Rep. Kenneth Collins, R-Mulberry, endorsed a House resolution urging state and federal investigation of natural gas price spikes in February 2021 that led to massive cost increases on consumers. (Tim Carpenter/Kansas Reflector)
TOPEKA — The Kansas House offered near-unanimous support for a resolution endorsing investigations of potential price gouging and market manipulation tied to spikes in the cost of natural gas one year ago during a stretch of historically cold weather.
The resolution approved 114-2 — it was opposed by one Democrat and one Republican — was drafted to express support for inquiries into disruption of the energy supply leading to extraordinarily high wholesale prices for natural gas. Kansas regulators have been working to complete agreements for passing utility company costs to consumers, who will end up paying extra for years.
“It hit many of our smaller communities particularly hard,” said Rep. Kenneth Collins, a Mulberry Republican. “It does appear to be price gouging.”
The House resolution encouraged Attorney General Derek Schmidt to proceed with an inquiry to determine if profiteering occurred and whether corrective action was justified in aftermath of Winter Storm Uri. In addition, the resolution urged the Federal Energy Regulatory Commission to examine market conditions from Feb. 6-18 for wrongdoing that led to a $1 billion increase in gas costs in Kansas.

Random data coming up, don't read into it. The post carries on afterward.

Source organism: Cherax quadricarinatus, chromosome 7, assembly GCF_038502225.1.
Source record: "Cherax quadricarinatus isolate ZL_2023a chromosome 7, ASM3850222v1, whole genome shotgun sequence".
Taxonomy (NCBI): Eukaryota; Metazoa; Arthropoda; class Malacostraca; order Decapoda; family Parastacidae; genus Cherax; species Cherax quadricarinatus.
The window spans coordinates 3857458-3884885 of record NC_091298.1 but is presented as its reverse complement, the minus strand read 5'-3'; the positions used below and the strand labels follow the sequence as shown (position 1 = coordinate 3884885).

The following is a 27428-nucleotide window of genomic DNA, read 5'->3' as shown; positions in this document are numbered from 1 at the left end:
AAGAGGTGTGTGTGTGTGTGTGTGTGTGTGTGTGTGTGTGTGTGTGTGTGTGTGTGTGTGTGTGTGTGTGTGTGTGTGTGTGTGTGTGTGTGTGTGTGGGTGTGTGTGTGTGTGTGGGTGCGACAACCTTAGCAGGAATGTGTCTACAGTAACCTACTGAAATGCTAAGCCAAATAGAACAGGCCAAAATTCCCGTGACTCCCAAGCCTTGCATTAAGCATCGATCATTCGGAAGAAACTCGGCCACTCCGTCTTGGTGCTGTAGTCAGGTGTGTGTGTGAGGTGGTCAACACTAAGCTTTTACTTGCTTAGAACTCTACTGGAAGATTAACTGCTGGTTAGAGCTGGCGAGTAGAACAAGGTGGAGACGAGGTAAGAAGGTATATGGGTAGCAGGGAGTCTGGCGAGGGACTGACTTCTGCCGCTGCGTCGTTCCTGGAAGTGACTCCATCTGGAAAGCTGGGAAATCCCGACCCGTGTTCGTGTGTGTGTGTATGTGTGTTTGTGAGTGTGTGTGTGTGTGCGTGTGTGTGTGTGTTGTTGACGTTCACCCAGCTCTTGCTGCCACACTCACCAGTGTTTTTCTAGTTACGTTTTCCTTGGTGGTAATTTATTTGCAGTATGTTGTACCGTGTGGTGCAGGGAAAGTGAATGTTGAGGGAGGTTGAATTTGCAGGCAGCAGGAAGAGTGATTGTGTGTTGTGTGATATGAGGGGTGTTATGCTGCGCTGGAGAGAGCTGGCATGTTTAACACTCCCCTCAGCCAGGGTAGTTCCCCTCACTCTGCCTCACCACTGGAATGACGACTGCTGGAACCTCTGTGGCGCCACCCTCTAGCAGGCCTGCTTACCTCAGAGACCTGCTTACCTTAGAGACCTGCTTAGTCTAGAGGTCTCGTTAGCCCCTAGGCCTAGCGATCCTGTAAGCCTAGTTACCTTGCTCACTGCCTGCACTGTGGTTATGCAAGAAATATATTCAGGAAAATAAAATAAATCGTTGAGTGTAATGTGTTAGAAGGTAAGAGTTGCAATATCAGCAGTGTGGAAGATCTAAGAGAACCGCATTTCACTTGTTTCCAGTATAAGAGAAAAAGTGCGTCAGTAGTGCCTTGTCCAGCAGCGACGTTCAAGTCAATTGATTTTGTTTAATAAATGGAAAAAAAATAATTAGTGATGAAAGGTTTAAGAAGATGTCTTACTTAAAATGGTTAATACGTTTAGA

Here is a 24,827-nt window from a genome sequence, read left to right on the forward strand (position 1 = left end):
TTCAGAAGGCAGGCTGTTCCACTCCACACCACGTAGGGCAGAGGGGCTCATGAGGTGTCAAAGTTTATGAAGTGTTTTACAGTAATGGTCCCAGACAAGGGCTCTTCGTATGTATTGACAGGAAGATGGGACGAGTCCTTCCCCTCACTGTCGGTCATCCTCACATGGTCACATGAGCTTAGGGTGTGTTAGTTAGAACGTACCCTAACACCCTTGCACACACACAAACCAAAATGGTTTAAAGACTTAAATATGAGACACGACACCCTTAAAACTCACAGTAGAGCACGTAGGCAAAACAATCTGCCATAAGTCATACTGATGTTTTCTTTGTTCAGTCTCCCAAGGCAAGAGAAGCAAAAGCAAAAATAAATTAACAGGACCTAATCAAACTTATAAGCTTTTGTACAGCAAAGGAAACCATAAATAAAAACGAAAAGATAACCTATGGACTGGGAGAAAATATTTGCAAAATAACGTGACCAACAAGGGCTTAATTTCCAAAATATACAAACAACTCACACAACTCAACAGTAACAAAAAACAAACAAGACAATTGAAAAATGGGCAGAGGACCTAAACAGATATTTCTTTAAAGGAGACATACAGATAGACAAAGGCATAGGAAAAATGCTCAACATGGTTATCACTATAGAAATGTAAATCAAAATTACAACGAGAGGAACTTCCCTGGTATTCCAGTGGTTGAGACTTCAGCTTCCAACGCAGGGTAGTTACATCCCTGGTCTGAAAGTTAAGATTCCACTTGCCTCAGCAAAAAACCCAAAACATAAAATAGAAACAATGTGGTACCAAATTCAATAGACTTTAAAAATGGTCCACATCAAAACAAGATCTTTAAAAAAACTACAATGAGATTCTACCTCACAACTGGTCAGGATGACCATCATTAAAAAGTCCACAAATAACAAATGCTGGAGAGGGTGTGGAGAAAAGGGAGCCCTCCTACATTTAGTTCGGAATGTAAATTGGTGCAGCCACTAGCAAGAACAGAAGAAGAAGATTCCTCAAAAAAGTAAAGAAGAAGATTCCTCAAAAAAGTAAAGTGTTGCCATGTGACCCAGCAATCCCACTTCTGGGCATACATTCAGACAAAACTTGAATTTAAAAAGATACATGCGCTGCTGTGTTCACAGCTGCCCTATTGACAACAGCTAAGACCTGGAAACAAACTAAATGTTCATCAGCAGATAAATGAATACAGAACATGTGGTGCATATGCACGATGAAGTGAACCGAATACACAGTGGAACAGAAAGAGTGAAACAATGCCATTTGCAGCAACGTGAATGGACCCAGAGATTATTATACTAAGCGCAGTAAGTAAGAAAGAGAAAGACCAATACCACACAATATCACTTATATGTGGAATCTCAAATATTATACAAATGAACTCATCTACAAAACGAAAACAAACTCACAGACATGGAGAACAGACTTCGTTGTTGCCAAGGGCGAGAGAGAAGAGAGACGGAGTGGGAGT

The resolution was written to express support for applying to obligations of ratepayers any financial penalties or lawsuit settlements at the state level, said Rep. Avery Anderson, a Newton Republican.
“It certainly is delivering the message that we don’t stand for price gouging in the state of Kansas,” said Rep. Annie Kuether, D-Topeka.
David Nickel, consumer counsel for the Citizens’ Utility Ratepayer Board, endorsed the resolution on behalf of residential and small commercial ratepayers of Kansas. The price of natural gas surged to an all-time high during the storm, he said.
“That price is nearly 200 times the natural gas prices that utilities pay for natural gas during normal winter periods,” he said. “Immediately after Winter Storm Uri, natural gas prices plummeted to near normal prices.”
He said CURB didn’t believe Kansas gas producers nor Kansas utility companies unlawfully profited from Winter Storm Uri.
Leslie Kaufman, legal counsel for the Kansas Electric Cooperatives, said distribution cooperatives on the retail level and generation and transmission cooperatives on the wholesale level provided their members with electricity based on the cost of service. In Kansas, she said, much of the power generated to serve cooperative customers was derived from natural gas as the fuel source.
“Electric cooperatives, as natural gas purchasers or purchasers of electricity generated by natural gas, were affected by the high gas prices associated with winter storm Uri. Those cost had to be passed on to member consumers,” she said.
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